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Local News

  • Fanning man dies in fire

    A Levy County man lost his life in a structure fire on Friday, May 1.

    The call came in at 10:02 p.m. that a residence at 7911 NW 166th Street, in unincorporated Levy County was on fire. The first truck arrived on the scene at 10:12.

    The Fanning Springs Fire Department responded along with Chiefland Fire, Levy County EMS, the sheriff’s office with deputies and investigators and then the state fire marshal’s office was called onto the scene.

  • ALS issue smoulders; county wants budget request by May 29

    Chiefland has decided to hold off on asking Levy County to include money for Advanced Life Support non-transport services in its budget request for fire services money this year.

    In Monday's City Commission meeting Chiefland Fire Rescue Chief James Harris said county Department of Public Safety Director David Knowles had asked that the proposed budget be submitted by May 29 for the fiscal year starting Oct. 1.

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  • South Levy fire chief scorched

    South Levy Volunteer Fire Chief Roger Crossman sat patiently through Tuesday's Levy County Commission meeting before asking if he could address the panel. He said the department is broke and could the commission help with $8,610 in bills. 

    “We took a pretty heavy hit on our budget for the year,” he said, noting it had been reduced. 

    He said the department must pay $5,906 for insurance by May 10or the vehicles cannot answer calls. The rest of the money is needed for repairs and maintenance on the department's vehicles. 

  • Pet adoption event in Bronson May 16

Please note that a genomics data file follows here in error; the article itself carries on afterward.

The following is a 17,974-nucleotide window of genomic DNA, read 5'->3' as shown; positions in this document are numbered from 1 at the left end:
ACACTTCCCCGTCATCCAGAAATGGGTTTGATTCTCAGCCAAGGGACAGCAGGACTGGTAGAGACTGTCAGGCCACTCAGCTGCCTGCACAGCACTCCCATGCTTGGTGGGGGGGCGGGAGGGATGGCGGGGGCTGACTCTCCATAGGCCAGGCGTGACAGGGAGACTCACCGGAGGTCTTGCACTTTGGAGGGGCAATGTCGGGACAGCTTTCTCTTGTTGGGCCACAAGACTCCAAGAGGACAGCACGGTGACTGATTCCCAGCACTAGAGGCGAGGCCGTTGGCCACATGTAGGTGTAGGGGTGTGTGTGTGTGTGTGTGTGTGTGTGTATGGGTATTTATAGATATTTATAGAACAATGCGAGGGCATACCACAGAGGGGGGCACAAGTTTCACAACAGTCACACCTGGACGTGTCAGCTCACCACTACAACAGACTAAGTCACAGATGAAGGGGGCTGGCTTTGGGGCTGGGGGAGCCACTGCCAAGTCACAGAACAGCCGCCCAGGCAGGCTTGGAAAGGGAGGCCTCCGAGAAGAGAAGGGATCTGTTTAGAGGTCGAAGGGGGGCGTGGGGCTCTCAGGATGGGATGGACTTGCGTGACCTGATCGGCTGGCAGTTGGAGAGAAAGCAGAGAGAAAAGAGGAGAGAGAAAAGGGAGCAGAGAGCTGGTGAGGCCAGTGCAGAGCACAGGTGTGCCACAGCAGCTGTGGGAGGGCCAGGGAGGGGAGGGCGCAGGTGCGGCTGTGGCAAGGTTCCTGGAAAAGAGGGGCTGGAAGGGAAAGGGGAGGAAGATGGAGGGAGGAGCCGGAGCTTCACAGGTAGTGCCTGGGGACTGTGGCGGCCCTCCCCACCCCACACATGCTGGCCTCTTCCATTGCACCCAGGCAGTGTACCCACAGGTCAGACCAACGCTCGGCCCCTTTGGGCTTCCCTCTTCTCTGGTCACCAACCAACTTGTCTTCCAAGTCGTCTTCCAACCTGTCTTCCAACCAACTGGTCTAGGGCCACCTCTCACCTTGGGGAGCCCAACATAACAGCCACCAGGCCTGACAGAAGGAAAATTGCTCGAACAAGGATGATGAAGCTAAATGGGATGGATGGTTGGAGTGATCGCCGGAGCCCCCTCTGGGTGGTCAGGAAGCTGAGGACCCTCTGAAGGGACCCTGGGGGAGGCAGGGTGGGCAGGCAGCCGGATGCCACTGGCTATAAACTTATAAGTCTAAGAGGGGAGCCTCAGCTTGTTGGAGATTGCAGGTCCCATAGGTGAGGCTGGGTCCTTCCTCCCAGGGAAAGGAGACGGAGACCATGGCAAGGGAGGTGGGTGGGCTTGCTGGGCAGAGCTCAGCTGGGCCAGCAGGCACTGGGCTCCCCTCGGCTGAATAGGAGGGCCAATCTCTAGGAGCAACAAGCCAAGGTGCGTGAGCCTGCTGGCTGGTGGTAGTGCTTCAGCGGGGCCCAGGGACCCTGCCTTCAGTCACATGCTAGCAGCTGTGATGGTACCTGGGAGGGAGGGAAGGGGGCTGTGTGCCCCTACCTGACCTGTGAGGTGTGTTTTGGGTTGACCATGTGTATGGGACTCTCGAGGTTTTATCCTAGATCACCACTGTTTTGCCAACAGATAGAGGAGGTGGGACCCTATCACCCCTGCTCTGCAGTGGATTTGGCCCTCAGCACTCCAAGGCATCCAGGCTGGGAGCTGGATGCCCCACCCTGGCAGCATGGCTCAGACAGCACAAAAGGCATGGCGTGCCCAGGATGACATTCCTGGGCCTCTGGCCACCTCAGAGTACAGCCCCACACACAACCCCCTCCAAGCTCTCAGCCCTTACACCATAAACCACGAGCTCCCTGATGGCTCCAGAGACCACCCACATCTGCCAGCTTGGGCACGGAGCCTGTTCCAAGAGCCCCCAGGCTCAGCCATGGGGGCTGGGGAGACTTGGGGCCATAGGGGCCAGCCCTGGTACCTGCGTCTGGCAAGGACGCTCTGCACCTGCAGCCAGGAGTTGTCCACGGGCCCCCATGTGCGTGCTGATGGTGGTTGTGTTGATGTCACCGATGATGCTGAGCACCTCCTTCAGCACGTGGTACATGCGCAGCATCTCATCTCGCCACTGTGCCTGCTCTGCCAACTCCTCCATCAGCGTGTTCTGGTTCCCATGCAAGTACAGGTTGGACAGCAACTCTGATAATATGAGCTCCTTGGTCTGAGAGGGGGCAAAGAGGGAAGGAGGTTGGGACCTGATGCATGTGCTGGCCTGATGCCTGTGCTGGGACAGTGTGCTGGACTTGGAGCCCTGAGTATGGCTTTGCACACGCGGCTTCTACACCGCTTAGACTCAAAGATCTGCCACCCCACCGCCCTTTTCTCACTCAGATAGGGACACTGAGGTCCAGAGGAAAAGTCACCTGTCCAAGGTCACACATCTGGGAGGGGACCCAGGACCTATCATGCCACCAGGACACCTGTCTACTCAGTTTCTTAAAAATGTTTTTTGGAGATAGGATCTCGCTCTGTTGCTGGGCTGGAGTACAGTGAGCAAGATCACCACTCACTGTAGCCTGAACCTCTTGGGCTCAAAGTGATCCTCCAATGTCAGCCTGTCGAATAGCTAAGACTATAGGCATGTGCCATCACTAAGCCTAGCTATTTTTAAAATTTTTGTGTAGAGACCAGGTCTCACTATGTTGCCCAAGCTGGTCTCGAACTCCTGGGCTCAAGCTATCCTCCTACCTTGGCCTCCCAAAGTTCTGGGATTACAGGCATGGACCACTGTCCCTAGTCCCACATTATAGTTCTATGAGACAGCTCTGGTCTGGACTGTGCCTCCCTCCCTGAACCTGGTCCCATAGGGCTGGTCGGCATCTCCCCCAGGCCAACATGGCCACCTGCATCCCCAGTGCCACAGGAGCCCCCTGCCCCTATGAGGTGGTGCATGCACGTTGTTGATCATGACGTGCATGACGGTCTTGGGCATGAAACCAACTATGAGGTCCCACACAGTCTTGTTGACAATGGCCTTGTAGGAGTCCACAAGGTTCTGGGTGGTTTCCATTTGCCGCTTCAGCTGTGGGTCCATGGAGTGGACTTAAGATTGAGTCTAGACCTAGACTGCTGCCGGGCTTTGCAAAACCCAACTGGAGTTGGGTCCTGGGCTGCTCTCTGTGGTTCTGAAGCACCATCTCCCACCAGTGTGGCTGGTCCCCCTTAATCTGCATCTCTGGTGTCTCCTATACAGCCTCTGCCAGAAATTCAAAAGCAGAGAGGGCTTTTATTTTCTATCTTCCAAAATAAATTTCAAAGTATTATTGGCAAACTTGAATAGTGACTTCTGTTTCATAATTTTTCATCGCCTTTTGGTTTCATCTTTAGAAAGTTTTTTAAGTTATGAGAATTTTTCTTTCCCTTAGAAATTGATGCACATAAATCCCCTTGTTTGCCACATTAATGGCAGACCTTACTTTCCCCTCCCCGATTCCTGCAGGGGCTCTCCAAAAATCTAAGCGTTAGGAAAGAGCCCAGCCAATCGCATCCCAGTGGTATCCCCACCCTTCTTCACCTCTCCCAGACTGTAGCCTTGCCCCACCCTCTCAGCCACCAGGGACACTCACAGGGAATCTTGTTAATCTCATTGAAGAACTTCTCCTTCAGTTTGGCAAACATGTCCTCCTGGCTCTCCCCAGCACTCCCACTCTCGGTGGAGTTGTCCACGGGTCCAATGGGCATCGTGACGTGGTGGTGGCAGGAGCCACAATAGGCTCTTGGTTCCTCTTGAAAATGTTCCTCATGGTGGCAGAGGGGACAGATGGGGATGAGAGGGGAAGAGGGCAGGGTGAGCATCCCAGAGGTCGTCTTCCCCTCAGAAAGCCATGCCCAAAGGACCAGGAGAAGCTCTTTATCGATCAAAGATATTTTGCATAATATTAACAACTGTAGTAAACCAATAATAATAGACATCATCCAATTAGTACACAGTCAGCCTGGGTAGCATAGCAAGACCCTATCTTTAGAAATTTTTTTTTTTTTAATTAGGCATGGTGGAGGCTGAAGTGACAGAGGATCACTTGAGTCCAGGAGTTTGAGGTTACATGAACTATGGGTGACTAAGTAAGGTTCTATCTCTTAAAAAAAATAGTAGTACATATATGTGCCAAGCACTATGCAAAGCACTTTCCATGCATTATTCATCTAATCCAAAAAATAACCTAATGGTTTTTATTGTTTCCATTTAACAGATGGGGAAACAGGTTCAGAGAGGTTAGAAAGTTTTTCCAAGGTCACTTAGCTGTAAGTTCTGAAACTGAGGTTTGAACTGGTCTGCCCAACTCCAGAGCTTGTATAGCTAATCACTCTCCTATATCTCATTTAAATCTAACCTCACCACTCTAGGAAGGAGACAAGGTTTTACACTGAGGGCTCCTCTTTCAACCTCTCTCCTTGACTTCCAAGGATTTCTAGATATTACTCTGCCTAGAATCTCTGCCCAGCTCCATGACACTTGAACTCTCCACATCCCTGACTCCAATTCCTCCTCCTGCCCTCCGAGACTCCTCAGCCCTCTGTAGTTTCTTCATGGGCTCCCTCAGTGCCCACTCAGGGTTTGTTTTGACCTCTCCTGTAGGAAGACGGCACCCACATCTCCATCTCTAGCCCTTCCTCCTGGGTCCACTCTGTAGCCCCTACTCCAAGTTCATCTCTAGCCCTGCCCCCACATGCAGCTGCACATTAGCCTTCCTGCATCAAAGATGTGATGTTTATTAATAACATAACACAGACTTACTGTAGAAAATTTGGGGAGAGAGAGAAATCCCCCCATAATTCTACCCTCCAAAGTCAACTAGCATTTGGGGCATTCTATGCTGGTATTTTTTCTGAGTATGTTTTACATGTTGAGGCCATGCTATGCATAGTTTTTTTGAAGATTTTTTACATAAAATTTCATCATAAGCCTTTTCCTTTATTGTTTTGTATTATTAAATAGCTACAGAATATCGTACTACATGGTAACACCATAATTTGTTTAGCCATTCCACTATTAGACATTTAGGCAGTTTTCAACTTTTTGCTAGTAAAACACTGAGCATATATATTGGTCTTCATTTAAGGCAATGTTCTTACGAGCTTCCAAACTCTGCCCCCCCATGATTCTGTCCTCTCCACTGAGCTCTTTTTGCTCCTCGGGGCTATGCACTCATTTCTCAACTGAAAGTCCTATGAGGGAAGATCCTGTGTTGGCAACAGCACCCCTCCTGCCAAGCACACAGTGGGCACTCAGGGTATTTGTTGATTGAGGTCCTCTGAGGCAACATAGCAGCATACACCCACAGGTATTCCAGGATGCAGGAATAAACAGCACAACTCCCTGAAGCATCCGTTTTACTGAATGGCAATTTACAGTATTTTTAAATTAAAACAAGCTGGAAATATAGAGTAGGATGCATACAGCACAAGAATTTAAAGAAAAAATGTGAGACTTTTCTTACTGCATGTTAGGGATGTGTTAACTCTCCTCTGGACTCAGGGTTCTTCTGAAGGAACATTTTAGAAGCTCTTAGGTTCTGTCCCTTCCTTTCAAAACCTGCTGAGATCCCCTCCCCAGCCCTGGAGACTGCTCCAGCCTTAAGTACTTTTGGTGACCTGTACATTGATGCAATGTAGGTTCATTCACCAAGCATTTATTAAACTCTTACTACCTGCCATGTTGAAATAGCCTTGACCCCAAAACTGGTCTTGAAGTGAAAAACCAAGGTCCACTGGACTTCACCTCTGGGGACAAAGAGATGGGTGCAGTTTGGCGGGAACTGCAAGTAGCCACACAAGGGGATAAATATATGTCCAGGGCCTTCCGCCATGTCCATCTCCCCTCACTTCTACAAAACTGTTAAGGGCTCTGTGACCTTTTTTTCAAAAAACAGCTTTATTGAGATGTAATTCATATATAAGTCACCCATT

The Bronson Ace Hardware, whose manager is Levy County Commission Chair John Meeks, is hosting the next pet adoption event for Levy County Animal Services and adoption fees will be discounted.

    The discount was approved during Tuesday's commission meeting at the request of Animal Services Director David Weatherford.

  • Bronson FOL want to keep beautification efforts in place

    Bronson Friends of the Library President Carol Ann Pratt appealed to the Bronson town council to keep lattice work set up around the patio of the Bronson library.

    At the town council meeting Monday night, Pratt said she heard in a roundabout way that it would be torn down by public works within a week and a half because it's a potential safety hazard.

    “I would like the chance to be able to argue with someone to keep it,” Pratt said.

  • Seven months later, Bronson backhoe situation is resolved

    Bronson town council members skirted controversy regarding an old backhoe belonging to the town at previous meetings, but finally came to a resolution of the issue on Monday night.

  • EOC prepares for hurricane season

    Every year the Emergency Operations Center personnel and corresponding organizations do a pre-season hurricane exercise.

    This year’s exercise took place at the EOC on the morning of April 29 with a focus on recovery.

    For the last year and three quarters, they’ve been moving to a system of functioning with incident command, said Emergency Management Director Mark Johnson.

    It was a successful exercise, he said, adding all the municipalities participated remotely.

  • Land changes will bring new business to Chiefland

    Two changes – one in Levy County's land use plan and one in zoning – will help bring a new business to Chiefland.

    The changes sought by Drummond Community Bank, the land's owner, will allow commercial use of a property once zoned forestry/rural residential. The change was necessary even though the property has been used for commercial and industrial purposes since 1973 when it was a welding operation. County Commission Chair John Meeks of Bronson (R-District 1) said he recalled the building on the property was once used for a carpet store.

  • Chiefland may lose funding with ALS

    It may not just be up to county commissioners to decide whether or not Chiefland loses over $66,000 in fire assessment money it currently receives if the city gains Advanced Life Support services.

    County Attorney Anne Bast Brown said the findings presented at a recent workshop were pretty clear: “the courts have determined you can't use fire assessment money for ALS.”

    Here's why.